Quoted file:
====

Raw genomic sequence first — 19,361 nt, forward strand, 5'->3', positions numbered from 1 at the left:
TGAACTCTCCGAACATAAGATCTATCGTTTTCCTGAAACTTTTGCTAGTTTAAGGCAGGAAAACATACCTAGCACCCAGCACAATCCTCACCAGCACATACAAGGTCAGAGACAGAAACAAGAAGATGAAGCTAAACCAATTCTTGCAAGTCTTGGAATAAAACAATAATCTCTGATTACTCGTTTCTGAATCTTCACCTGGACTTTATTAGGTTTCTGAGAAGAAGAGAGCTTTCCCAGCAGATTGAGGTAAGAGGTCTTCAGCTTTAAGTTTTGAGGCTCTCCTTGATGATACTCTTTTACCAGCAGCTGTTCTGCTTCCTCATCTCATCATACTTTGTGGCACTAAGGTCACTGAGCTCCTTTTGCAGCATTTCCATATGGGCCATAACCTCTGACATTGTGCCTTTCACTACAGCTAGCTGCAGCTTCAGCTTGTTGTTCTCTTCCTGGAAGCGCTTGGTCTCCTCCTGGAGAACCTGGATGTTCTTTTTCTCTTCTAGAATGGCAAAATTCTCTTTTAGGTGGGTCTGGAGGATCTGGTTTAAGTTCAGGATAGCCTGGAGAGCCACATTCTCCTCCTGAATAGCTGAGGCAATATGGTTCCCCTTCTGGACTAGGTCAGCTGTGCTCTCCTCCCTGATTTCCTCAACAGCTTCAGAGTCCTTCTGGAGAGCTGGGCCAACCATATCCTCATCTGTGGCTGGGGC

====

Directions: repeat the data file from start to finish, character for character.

Raw genomic sequence first — 19,361 nt, forward strand, 5'->3', positions numbered from 1 at the left:
TGAACTCTCCGAACATAAGATCTATCGTTTTCCTGAAACTTTTGCTAGTTTAAGGCAGGAAAACATACCTAGCACCCAGCACAATCCTCACCAGCACATACAAGGTCAGAGACAGAAACAAGAAGATGAAGCTAAACCAATTCTTGCAAGTCTTGGAATAAAACAATAATCTCTGATTACTCGTTTCTGAATCTTCACCTGGACTTTATTAGGTTTCTGAGAAGAAGAGAGCTTTCCCAGCAGATTGAGGTAAGAGGTCTTCAGCTTTAAGTTTTGAGGCTCTCCTTGATGATACTCTTTTACCAGCAGCTGTTCTGCTTCCTCATCTCATCATACTTTGTGGCACTAAGGTCACTGAGCTCCTTTTGCAGCATTTCCATATGGGCCATAACCTCTGACATTGTGCCTTTCACTACAGCTAGCTGCAGCTTCAGCTTGTTGTTCTCTTCCTGGAAGCGCTTGGTCTCCTCCTGGAGAACCTGGATGTTCTTTTTCTCTTCTAGAATGGCAAAATTCTCTTTTAGGTGGGTCTGGAGGATCTGGTTTAAGTTCAGGATAGCCTGGAGAGCCACATTCTCCTCCTGAATAGCTGAGGCAATATGGTTCCCCTTCTGGACTAGGTCAGCTGTGCTCTCCTCCCTGATTTCCTCAACAGCTTCAGAGTCCTTCTGGAGAGCTGGGCCAACCATATCCTCATCTGTGGCTGGGGC